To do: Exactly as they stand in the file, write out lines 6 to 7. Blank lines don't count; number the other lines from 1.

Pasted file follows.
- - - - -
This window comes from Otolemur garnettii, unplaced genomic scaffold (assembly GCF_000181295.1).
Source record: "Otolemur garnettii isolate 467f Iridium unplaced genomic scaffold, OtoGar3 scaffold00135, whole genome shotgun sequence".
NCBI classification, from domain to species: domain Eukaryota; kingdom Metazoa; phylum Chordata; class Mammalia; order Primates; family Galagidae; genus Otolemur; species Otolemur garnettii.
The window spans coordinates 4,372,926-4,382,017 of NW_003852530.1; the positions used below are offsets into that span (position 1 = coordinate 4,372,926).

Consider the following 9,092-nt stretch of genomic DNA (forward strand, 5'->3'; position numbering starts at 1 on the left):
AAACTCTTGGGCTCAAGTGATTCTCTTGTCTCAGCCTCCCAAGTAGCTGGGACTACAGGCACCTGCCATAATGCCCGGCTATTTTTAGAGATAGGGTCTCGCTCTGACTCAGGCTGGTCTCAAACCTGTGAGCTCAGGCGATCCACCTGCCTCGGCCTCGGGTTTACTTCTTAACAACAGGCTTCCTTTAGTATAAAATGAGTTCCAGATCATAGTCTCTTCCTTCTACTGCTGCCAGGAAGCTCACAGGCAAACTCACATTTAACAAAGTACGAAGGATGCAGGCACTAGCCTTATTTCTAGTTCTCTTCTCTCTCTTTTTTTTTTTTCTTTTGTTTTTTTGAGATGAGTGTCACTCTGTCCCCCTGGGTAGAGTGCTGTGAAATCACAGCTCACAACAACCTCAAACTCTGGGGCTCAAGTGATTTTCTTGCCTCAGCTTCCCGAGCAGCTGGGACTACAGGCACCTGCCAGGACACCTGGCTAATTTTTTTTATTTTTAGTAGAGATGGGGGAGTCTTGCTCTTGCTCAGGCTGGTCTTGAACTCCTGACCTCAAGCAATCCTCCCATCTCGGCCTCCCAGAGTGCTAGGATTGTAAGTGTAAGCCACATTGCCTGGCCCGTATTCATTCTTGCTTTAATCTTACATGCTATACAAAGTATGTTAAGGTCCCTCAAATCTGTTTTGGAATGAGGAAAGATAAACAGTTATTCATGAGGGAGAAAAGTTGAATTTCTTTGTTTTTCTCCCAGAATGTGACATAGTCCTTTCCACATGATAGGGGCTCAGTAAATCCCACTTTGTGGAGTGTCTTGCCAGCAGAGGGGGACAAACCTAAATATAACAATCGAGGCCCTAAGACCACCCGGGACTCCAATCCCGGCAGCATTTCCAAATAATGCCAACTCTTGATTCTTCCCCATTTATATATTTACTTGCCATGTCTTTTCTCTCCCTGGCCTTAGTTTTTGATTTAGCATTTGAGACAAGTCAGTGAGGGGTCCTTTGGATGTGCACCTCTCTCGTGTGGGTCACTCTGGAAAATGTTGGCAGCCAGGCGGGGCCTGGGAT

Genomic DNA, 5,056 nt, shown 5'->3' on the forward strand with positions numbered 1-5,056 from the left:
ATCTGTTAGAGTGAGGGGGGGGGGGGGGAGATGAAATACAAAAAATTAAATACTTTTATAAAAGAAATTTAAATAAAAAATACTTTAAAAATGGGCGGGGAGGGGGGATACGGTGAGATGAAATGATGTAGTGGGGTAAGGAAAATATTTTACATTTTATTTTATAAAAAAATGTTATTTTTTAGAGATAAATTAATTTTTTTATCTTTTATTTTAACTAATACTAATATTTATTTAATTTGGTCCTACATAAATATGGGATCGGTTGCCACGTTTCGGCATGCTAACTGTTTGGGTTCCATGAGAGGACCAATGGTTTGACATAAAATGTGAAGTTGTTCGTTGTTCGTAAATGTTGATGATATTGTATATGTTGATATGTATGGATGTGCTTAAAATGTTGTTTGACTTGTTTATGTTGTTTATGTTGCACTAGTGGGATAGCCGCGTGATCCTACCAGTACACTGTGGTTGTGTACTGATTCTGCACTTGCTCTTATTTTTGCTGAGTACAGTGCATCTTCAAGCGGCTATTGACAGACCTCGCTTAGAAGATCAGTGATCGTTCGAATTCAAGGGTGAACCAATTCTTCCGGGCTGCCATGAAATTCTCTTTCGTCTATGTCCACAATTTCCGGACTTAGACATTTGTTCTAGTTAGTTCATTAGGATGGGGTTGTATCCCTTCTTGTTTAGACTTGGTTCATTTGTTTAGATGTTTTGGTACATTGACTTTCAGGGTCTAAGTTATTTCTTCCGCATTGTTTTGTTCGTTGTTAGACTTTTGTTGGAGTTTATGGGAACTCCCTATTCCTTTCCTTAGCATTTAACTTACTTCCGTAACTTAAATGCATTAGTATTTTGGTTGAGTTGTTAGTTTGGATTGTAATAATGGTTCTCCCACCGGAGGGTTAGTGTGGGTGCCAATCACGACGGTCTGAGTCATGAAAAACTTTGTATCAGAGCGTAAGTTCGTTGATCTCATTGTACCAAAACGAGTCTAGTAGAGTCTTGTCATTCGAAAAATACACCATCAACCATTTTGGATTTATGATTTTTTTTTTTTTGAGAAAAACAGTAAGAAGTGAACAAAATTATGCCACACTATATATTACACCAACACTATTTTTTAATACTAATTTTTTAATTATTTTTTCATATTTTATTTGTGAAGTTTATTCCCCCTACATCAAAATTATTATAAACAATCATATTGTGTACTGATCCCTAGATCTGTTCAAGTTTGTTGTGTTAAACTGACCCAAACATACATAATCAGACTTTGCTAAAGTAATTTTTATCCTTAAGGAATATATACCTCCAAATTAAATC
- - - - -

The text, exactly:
AAACTCTTGGGCTCAAGTGATTCTCTTGTCTCAGCCTCCCAAGTAGCTGGGACTACAGGCACCTGCCATAATGCCCGGCTATTTTTAGAGATAGGGTCTCGCTCTGACTCAGGCTGGTCTCAAACCTGTGAGCTCAGGCGATCCACCTGCCTCGGCCTCGGGTTTACTTCTTAACAACAGGCTTCCTTTAGTATAAAATGAGTTCCAGATCATAGTCTCTTCCTTCTACTGCTGCCAGGAAGCTCACAGGCAAACTCACATTTAACAAAGTACGAAGGATGCAGGCACTAGCCTTATTTCTAGTTCTCTTCTCTCTCTTTTTTTTTTTTCTTTTGTTTTTTTGAGATGAGTGTCACTCTGTCCCCCTGGGTAGAGTGCTGTGAAATCACAGCTCACAACAACCTCAAACTCTGGGGCTCAAGTGATTTTCTTGCCTCAGCTTCCCGAGCAGCTGGGACTACAGGCACCTGCCAGGACACCTGGCTAATTTTTTTTATTTTTAGTAGAGATGGGGGAGTCTTGCTCTTGCTCAGGCTGGTCTTGAACTCCTGACCTCAAGCAATCCTCCCATCTCGGCCTCCCAGAGTGCTAGGATTGTAAGTGTAAGCCACATTGCCTGGCCCGTATTCATTCTTGCTTTAATCTTACATGCTATACAAAGTATGTTAAGGTCCCTCAAATCTGTTTTGGAATGAGGAAAGATAAACAGTTATTCATGAGGGAGAAAAGTTGAATTTCTTTGTTTTTCTCCCAGAATGTGACATAGTCCTTTCCACATGATAGGGGCTCAGTAAATCCCACTTTGTGGAGTGTCTTGCCAGCAGAGGGGGACAAACCTAAATATAACAATCGAGGCCCTAAGACCACCCGGGACTCCAATCCCGGCAGCATTTCCAAATAATGCCAACTCTTGATTCTTCCCCATTTATATATTTACTTGCCATGTCTTTTCTCTCCCTGGCCTTAGTTTTTGATTTAGCATTTGAGACAAGTCAGTGAGGGGTCCTTTGGATGTGCACCTCTCTCGTGTGGGTCACTCTGGAAAATGTTGGCAGCCAGGCGGGGCCTGGGAT

Genomic DNA, 5,056 nt, shown 5'->3' on the forward strand with positions numbered 1-5,056 from the left: